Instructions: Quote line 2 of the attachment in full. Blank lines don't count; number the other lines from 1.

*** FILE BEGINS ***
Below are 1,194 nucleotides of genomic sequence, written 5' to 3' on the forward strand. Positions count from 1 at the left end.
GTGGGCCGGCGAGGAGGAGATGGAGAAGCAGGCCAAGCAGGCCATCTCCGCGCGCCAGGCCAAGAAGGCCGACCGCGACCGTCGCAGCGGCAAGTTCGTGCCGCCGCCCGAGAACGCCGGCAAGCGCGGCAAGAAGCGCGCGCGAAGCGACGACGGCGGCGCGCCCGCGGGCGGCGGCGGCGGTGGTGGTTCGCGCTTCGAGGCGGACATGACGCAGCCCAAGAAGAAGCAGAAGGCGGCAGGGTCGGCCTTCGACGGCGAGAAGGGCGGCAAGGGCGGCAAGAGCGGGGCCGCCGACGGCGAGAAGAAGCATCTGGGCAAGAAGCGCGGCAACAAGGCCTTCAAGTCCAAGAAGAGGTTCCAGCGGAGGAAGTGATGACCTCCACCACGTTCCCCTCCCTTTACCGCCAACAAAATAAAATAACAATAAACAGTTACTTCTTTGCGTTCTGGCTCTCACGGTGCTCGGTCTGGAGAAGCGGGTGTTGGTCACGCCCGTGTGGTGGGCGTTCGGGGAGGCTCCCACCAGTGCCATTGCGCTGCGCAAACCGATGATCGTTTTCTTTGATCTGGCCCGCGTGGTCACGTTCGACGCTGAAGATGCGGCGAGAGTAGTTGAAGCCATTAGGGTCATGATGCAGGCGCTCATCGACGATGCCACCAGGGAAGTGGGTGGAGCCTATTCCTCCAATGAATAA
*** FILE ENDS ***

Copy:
GTGGGCCGGCGAGGAGGAGATGGAGAAGCAGGCCAAGCAGGCCATCTCCGCGCGCCAGGCCAAGAAGGCCGACCGCGACCGTCGCAGCGGCAAGTTCGTGCCGCCGCCCGAGAACGCCGGCAAGCGCGGCAAGAAGCGCGCGCGAAGCGACGACGGCGGCGCGCCCGCGGGCGGCGGCGGCGGTGGTGGTTCGCGCTTCGAGGCGGACATGACGCAGCCCAAGAAGAAGCAGAAGGCGGCAGGGTCGGCCTTCGACGGCGAGAAGGGCGGCAAGGGCGGCAAGAGCGGGGCCGCCGACGGCGAGAAGAAGCATCTGGGCAAGAAGCGCGGCAACAAGGCCTTCAAGTCCAAGAAGAGGTTCCAGCGGAGGAAGTGATGACCTCCACCACGTTCCCCTCCCTTTACCGCCAACAAAATAAAATAACAATAAACAGTTACTTCTTTGCGTTCTGGCTCTCACGGTGCTCGGTCTGGAGAAGCGGGTGTTGGTCACGCCCGTGTGGTGGGCGTTCGGGGAGGCTCCCACCAGTGCCATTGCGCTGCGCAAACCGATGATCGTTTTCTTTGATCTGGCCCGCGTGGTCACGTTCGACGCTGAAGATGCGGCGAGAGTAGTTGAAGCCATTAGGGTCATGATGCAGGCGCTCATCGACGATGCCACCAGGGAAGTGGGTGGAGCCTATTCCTCCAATGAATAA